They further note ". . . a minor subglacial eruption occurred on the southeast rim of the Bardarbunga caldera, 6-7 km to the north. Two small depressions formed in the ice surface there." Regarding this, Páll Einarsson added this comment in a 2015 email: "The small subglacial eruptions at the Bárðarbunga caldera rim, mentioned in our paper, are a separate event [from the one a few weeks later mentioned in (2) below]. They are evidenced by sinkholes in the glacier that were discovered late and the timing of these events is not known. Most likely the sinkholes were initiated during the Gjálp eruption, i.e. between September 30 and October 13."

(2) According to the Institute of Earth Sciences of the University of Iceland (IES, posting date uncertain), a small eruption took place at Bardarbunga in 1996. They wrote the following: "A small eruption started in Bardarbunga around 1300 hrs on November 6th. The eruption lasted for about 20 to 30 min. According to seismograms at the Meteorological office, the eruption was initiated by some intrusive activity. The intrusive activity is based on recorded eruption tremor picked up [by] the seismometers. Eruption column reached about 4 km in to the air. Relation between pressure decrease due to the flooding [has] been suggested as the main cause of the eruption." This eruption came a day after a jökulhlaup was released from the Grímsvötn caldera (BGVN 21:09 and 23:11, and IES (posting date uncertain). We have not found a clear description of where in the caldera the eruption took place on 6 November 1996.

In regards to the confirmed eruption of 6 November, Einarsson's email made these remarks: "Keep in mind that Bárðarbunga is very remote and observations of the activity are difficult and very dependent on weather conditions. The webpage of our institute describes a small explosive event that happened on Nov. 6 at the end of the large jökulhlaup, when the meltwater from the large Gjálp eruption was flushed down to the coast. Most of us think now that this was a phreatic reaction of the still hot edifice to the sudden pressure release when the caldera lake of Grímsvötn was emptied, i.e. not due to a fresh injection of magma. But observations were scarce and there may be other opinions on this."

2014-early 2015 activity. This section of the Bulletin report primarily summarizes events from 16 August 2014, when seismic activity began, into mid-January 2015. The eruption was still ongoing at that time.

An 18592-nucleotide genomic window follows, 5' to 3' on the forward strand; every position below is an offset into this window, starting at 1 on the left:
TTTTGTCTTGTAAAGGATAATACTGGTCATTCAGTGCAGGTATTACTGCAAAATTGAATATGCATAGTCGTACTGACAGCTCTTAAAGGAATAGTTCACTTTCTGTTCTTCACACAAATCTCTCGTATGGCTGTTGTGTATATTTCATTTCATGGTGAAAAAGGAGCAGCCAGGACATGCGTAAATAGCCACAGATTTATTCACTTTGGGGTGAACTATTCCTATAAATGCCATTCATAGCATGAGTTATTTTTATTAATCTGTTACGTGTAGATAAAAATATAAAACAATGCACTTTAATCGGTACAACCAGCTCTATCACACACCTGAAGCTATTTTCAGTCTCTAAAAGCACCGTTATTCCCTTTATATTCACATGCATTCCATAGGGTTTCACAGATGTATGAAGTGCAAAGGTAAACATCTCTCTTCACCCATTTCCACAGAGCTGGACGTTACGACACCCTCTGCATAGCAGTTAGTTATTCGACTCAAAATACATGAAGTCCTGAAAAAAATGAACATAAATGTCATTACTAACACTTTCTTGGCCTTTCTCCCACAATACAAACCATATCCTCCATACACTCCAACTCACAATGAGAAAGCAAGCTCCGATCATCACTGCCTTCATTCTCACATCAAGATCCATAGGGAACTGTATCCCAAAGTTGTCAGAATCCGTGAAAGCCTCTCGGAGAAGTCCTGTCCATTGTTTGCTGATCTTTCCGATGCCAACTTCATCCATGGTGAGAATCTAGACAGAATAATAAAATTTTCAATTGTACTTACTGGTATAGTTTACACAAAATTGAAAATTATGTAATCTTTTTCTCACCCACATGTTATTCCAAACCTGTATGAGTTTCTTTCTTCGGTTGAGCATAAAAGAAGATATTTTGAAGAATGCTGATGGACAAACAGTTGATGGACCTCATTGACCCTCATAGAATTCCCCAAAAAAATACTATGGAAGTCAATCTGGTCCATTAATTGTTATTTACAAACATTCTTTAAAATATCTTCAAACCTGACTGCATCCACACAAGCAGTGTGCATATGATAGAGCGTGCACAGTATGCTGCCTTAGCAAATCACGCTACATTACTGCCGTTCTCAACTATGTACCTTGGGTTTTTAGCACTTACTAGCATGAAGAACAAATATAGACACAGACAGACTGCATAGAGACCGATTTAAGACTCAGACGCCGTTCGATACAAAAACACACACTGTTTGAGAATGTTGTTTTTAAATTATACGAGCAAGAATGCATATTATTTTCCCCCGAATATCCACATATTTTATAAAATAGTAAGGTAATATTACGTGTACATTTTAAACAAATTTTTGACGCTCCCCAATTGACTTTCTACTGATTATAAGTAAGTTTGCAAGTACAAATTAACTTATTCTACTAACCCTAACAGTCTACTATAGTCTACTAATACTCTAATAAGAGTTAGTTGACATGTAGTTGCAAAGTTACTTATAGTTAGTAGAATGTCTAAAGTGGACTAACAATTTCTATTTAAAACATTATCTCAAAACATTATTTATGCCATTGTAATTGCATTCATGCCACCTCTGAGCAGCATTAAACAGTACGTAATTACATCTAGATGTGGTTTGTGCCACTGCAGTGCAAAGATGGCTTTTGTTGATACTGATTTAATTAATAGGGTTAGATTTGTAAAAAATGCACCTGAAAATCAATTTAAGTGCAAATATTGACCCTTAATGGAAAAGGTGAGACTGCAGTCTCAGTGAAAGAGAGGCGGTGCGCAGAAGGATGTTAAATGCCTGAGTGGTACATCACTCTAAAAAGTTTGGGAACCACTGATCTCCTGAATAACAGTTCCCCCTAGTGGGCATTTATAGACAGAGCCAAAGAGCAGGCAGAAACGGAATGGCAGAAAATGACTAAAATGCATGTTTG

Bardarbunga is monitored by a seismic network, an extensive GPS network, and various sensors such as webcams and infrared cameras. Monitoring and analyses at Bardarbunga is conducted by a group of collaborators that include the IMO, the Institute of Earth Sciences (IES) at the University of Iceland, and the National Commissioner of Police, and the Department of Civil Protection and Emergency Management.

Gudmundsson and others (2014) and IMO describe dike emplacement (without apparent breaching the ground surface) associated with a seismic swarm that began at the caldera and migrated tens of kilometers with branches to the N and NE during 16-31 August 2014. On 29 August 2014, two days before the swarm ended, an eruption was first documented at the surface at a flank vent devoid of ice cover ~45 km NE of the caldera.

Figures 3 and 4 help explain the location of volcanoes in Iceland and Bardarbunga lava that progressed northward as a dike and ultimately erupted in the Holuhraun vent.

Figure (see Caption) Figure 3. IMO map of Iceland showing key Holocene volcano locations. Bardarbunga (yellow triangle) is located on the NW part of the 14,000 km2 Vatnajokull ice cap (continental glacier). Although seismicity and dike injection began at Bardarbunga, intrusive processes seemingly prevailed until dikes had propagated to Holuhraun (tip of arrow designated with "H", location approximate). Holuhraun sits ~45 km NE of the caldera. Courtesy of Iceland Met Office.
Figure (see Caption) Figure 4. A map reflecting Bardarbunga's lava that erupted in the Holuhraun vent area between 29 August 2014 and about 15 January 2015 (shaded lens-shaped zone between the glacier and Askja volcano). The map shows the N margin of the Vatnajokull ice cap but Bardarbunga caldera lies 17 km off the map to lower left. The site of the eruptive fissure is in the vicinity of the orange bull's eye. Dyngjujokull glacier is an outlet glacier that forms a N-trending lobe streaming N and outward from the much larger Vatnajokull glacier. Note the E end of the new flow field following the drainage system (the Jökulsá á Fjöllum river) Image published online by the Icelandic Met Office (IMO) on 15 January 2015 (based, in part, on a NASA Landsat 8 image).

The NE-trending dike reached an area outboard of the Vatnajokull ice cap at the Holuhraun volcanic field (figure 4), where the first clear eruption began on 29 August 2014. The fissure vent area was 4.5 km from the ice margin of the outlet glacier Dyngjujökull. The venting took place along an old fissure, and came out along an N-trending zone 600 m long. According to Gudmundsson and others (2014), that eruption was moderate and effusive.

Holuhraun is sometimes discussed in the context of Askja volcano (figure 4), which lies just to the N. Holuhraun is sometimes considered as peripheral vent system for Askja (Ialongo and others, 2015).